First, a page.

SP-C, by design, has a high tendency to misfold and aggregate into amyloid fibrils, mediated by its polyvaline domain . The polyvaline domain constitutes a regular α-helix in native SP-C, but is predicted to form a β-strand by algorithms that are based on information largely from water-soluble proteins . The efficiency of folding of transmembrane helices correlates with their helical propensity in aqueous solution; polyleucine segments are folded into compact, possibly helical, structures already in the translocon, whereas polyvaline has a more extended conformation . SP-C is highly inefficient in forming helical structures, in contrast with polyvaline→polyleucine substituted variants [8,30,33,34]. It is therefore likely that formation of the proSP-C polyvaline transmembrane helix is comparatively inefficient . In support of this suggestion, the L188Q mutation yields different effects on aggregation when introduced into proSP-C compared with in polyleucine-substituted proSP-C(Leu) (Figure 6). In the latter case, no Congo Red-positive inclusions or large SDS-insoluble aggregates are observed. This is an intriguing observation, as it indicates that intracellular aggregation into amyloid-like deposits of proSP-CL188Q is mediated by the polyvaline segment localized approx. 140 residues N-terminal to the mutation.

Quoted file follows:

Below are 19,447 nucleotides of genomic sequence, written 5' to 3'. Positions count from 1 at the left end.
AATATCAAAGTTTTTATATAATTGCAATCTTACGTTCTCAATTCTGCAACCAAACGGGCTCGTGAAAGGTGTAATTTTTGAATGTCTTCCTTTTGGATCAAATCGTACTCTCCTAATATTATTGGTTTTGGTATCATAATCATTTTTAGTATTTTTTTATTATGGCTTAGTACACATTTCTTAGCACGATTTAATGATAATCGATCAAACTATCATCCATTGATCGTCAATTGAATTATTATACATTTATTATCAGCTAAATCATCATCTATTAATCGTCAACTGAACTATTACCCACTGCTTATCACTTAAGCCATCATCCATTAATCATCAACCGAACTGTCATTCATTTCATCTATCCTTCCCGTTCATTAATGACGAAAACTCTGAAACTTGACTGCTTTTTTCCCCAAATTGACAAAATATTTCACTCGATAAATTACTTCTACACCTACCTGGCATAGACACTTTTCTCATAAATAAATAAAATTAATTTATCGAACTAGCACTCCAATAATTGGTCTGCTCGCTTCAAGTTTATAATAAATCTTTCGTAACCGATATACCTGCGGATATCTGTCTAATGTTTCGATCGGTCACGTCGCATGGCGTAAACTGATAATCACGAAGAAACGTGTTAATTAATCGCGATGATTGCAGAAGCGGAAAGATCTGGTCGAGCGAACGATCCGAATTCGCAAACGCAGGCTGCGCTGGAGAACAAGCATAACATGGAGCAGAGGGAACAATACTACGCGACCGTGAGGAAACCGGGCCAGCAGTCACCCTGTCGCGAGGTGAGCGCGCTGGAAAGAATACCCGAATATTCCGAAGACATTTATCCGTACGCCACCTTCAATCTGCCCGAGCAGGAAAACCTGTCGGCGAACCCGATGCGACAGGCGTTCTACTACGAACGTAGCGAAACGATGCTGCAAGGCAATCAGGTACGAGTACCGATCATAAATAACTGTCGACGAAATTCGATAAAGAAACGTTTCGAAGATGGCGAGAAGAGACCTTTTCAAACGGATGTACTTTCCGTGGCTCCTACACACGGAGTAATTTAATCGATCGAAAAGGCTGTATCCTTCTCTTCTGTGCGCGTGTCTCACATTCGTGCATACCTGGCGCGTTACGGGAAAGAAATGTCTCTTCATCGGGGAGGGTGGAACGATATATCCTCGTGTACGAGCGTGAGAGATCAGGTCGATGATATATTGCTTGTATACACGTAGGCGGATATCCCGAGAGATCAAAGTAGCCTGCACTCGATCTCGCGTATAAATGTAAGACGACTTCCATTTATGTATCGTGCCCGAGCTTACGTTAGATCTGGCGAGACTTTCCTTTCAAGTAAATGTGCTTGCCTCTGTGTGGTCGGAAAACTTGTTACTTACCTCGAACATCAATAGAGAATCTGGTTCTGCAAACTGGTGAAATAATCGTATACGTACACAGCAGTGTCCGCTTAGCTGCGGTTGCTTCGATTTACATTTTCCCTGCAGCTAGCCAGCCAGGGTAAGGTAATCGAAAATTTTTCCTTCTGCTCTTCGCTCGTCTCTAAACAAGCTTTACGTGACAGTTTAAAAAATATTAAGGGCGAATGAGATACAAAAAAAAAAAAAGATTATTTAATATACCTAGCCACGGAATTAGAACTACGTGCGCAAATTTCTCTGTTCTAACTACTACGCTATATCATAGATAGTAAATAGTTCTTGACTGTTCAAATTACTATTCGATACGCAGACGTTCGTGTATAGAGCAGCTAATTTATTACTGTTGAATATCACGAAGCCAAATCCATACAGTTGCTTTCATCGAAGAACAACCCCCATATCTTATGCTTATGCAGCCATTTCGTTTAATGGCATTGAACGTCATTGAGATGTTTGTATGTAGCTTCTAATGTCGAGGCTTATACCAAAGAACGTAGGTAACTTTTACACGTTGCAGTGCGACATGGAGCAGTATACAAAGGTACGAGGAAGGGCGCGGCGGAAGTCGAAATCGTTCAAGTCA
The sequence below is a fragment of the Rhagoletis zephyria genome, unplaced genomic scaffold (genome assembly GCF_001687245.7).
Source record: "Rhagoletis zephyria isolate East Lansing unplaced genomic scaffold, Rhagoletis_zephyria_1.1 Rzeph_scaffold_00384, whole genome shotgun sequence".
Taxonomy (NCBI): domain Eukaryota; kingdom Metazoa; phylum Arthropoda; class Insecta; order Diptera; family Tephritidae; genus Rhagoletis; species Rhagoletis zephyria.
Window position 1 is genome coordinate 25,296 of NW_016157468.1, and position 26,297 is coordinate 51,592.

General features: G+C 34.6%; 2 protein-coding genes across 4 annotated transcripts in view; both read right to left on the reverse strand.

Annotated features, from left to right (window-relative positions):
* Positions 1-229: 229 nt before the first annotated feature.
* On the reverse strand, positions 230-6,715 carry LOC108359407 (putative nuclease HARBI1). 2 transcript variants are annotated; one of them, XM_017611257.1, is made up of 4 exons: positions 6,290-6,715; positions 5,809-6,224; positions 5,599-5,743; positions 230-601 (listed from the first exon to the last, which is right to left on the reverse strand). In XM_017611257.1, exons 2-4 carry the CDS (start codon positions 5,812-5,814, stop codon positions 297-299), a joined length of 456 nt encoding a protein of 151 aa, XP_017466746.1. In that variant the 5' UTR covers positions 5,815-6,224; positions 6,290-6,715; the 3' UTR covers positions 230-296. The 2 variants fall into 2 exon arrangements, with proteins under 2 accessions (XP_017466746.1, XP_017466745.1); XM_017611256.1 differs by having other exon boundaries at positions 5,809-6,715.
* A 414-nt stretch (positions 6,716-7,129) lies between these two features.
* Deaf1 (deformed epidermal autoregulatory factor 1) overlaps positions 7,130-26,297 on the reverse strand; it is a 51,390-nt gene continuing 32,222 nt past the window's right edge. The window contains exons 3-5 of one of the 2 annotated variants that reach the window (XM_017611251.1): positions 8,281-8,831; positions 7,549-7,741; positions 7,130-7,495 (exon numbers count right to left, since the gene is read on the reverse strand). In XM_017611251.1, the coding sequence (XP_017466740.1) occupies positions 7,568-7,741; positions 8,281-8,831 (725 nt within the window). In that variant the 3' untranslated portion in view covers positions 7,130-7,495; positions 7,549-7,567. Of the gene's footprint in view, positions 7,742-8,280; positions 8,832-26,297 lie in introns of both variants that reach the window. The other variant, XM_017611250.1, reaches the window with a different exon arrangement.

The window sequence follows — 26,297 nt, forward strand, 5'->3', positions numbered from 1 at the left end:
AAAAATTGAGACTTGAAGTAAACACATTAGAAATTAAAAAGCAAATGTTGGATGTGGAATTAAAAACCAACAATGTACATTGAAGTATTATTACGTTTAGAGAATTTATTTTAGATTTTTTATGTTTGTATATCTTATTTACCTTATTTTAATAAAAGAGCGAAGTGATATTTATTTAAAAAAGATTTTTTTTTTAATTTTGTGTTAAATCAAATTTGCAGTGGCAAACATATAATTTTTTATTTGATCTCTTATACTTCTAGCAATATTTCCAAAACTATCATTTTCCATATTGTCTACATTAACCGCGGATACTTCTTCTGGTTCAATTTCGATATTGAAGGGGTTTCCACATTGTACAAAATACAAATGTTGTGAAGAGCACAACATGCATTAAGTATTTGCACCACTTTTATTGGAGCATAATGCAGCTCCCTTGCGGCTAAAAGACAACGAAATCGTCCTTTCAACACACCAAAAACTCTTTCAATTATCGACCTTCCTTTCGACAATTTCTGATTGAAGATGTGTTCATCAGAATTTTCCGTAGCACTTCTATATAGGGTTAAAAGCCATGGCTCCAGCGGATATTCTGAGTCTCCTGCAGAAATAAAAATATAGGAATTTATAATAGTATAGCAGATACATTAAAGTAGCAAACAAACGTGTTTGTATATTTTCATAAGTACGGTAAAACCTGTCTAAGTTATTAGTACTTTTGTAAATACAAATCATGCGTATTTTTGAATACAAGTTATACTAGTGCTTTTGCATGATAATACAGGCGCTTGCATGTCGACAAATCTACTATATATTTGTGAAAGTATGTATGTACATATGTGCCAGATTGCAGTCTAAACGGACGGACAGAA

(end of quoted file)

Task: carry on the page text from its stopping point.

The concept of pro-sequence-assisted protein folding was first demonstrated for serine proteases, but has been found in a number of proteins, including proinsulin and certain growth factors . These pro-sequences are highly substrate-specific and, in many cases, act like true catalysts for folding. The segments vary in length ranging from ten residues up to 800, and are typically cleaved off after folding has occurred . Covalent linkage of the pro-sequences to the mature part is not essential for correct folding; some pro-sequences function in trans when added as separate polypeptide chains . ProSP-C appears to represent an example of pro-sequence-assisted folding, and it remains to be clarified whether it works intra- and/or inter-molecularly. To elucidate whether CTC can catalyse formation of the proSP-C transmembrane helix or whether it only prevents aggregation of non-folded variants also warrants further studies.